Last Updated on:
July 13, 2022

Miscarriage Guide

Miscarriage Guide

Know Your Rights:

Miscarriage is defined as the loss of a pregnancy before 22 weeks gestation, and is common among women in their reproductive years. Studies show that 1 in 4 known pregnancies end in miscarriage. The statistic of miscarriage is likely higher, as many very early miscarriages often manifest themselves as a period, leading some women to be unaware of the pregnancy in the first place. 

This guide will provide clear information about identifying a miscarriage, the rights available for women experiencing a miscarriage, and how to navigate the situation through the Israeli healthcare system. 

We hope this guide can ease the burden of this difficult situation, by empowering you with the knowledge to ask the right questions, advocate for yourself, and manage the situation. Although very technical, we come to you with this guide with the utmost sensitivity and understanding for the challenges and sadness that are a deep part of pregnancy loss at any stage.

Recognizing a Miscarriage:

An early/first trimester miscarriage is considered a loss of pregnancy in the first 12 weeks of pregnancy, whereas a late/second trimester miscarriage occurs up to about 20 weeks. After 22 weeks, the loss of pregnancy is generally considered a stillbirth. Regarding the birth and rights, the process for stillbirth would be similar to a live birth.

Understanding Types of Miscarriages:

  1. Threatened miscarriage (הפלה מאיימת): An imminent danger to the fetus that may result in a possible miscarriage. This can appear as vaginal bleeding usually in the first trimester. 
  2. Complete miscarriage (הפלה שלמה): A cessation of the pregnancy followed by the pregnancy sac exiting the body completely.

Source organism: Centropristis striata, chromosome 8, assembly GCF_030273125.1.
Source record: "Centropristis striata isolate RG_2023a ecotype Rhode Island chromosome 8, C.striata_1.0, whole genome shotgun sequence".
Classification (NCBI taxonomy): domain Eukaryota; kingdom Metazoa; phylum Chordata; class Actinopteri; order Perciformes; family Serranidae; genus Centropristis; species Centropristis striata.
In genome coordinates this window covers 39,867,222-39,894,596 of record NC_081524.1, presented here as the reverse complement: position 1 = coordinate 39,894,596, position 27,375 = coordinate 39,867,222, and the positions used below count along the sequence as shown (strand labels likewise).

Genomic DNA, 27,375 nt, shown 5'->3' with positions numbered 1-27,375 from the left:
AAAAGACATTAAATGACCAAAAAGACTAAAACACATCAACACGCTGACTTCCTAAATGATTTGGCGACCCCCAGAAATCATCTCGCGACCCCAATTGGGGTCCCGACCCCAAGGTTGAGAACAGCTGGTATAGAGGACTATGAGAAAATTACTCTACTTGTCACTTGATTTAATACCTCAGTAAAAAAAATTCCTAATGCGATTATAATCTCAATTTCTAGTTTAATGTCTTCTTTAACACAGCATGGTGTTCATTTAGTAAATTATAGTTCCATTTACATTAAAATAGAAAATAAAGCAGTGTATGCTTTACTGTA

3. Partial miscarriage (הפלה חלקית): A cessation of the pregnancy, but the content of the pregnancy does not entirely exit the body. 
  4. Missed miscarriage (הפלה נדחית): The woman has no symptoms of miscarriage. The miscarriage is only discovered during an ultrasound when no heartbeat is detected.
  5. Ectopic Pregnancy (הריון חוץ-רחמי): The fetus grows outside of the woman’s fetus, usually implanting into the fallopian tube. The pregnancy must be terminated and is considered a medical emergency requiring intervention immediately to protect the mother.
  6. Chemical pregnancy (הריון כימי): Very early pregnancy loss (weeks 4-5) when an embryo is fertilized but does not fully implant into the uterine wall. Pregnancy tests may continue to be positive, but the pregnancy is not viable.
  7. Molar pregnancy (הריון מולה): A rare complication when abnormal cells develop in place of the placenta. This condition requires immediate medical intervention.

Signs of Miscarriage:

  • Severe cramping 
  • Pain on one side of lower abdomen/pelvis (possible ectopic pregnancy)
  • Spotting, bleeding, blood clots
  • Feeling unwell, such as experiencing flu-like symptoms 
  • Extremely high or low HCG (human chorionic gonadotropin) levels, or an abnormal increase in HCG levels. 

⇒ Tip: Miscarriage can happen suddenly when a woman experiences heavy bleeding, but will often occur gradually with spotting and light pain that slowly increases. Light spotting in early pregnancy is common and can be normal, but any spotting in pregnancy should be discussed with your OBGYN.

Seeking Medical Attention for a Miscarriage:

Bleeding during pregnancy is taken very seriously. It is important to speak to a professional for guidance as to what to do next.

  1. Call your OBGYN: If they are available, explain your symptoms and they will tell you what to do. To reach an OBGYN in the kupah, you will generally need to call the branch secretary and request the doctor call you back. Explain your concern and the urgency of the situation.
  2. A family doctor, your moked (hotline), or nurse: Often, your regular OBGYN will not be available when symptoms begin. In this case, especially if you are concerned about an emergency, contact these resources for a referral to a women’s health clinic  or other emergency services.
  3. Women’s Health Clinic: Depending on the time of day, the situation, etc, you may be able to receive assistance from a women’s health clinic (מרכז בריאות האישה). Many kupot have these clinics in major cities which allow for walk-ins, and you can be assessed by a nurse, an ultrasound technician, and/or doctor.